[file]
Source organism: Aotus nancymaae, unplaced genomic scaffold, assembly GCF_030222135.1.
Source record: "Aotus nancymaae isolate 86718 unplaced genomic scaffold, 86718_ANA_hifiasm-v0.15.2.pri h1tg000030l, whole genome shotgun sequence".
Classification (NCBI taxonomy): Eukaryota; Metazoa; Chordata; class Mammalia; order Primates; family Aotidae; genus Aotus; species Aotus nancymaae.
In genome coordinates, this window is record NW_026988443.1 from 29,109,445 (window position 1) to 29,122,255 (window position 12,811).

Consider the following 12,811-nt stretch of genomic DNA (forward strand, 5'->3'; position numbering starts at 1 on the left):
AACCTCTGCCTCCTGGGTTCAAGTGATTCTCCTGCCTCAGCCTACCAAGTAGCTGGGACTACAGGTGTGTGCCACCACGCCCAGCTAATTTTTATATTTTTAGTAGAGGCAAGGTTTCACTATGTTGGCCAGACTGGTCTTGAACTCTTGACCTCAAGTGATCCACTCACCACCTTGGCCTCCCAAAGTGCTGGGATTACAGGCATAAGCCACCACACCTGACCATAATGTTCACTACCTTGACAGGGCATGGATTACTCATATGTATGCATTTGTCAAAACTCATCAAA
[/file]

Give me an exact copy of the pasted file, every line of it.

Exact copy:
Source organism: Aotus nancymaae, unplaced genomic scaffold, assembly GCF_030222135.1.
Source record: "Aotus nancymaae isolate 86718 unplaced genomic scaffold, 86718_ANA_hifiasm-v0.15.2.pri h1tg000030l, whole genome shotgun sequence".
Classification (NCBI taxonomy): Eukaryota; Metazoa; Chordata; class Mammalia; order Primates; family Aotidae; genus Aotus; species Aotus nancymaae.
In genome coordinates, this window is record NW_026988443.1 from 29,109,445 (window position 1) to 29,122,255 (window position 12,811).

Consider the following 12,811-nt stretch of genomic DNA (forward strand, 5'->3'; position numbering starts at 1 on the left):
AACCTCTGCCTCCTGGGTTCAAGTGATTCTCCTGCCTCAGCCTACCAAGTAGCTGGGACTACAGGTGTGTGCCACCACGCCCAGCTAATTTTTATATTTTTAGTAGAGGCAAGGTTTCACTATGTTGGCCAGACTGGTCTTGAACTCTTGACCTCAAGTGATCCACTCACCACCTTGGCCTCCCAAAGTGCTGGGATTACAGGCATAAGCCACCACACCTGACCATAATGTTCACTACCTTGACAGGGCATGGATTACTCATATGTATGCATTTGTCAAAACTCATCAAA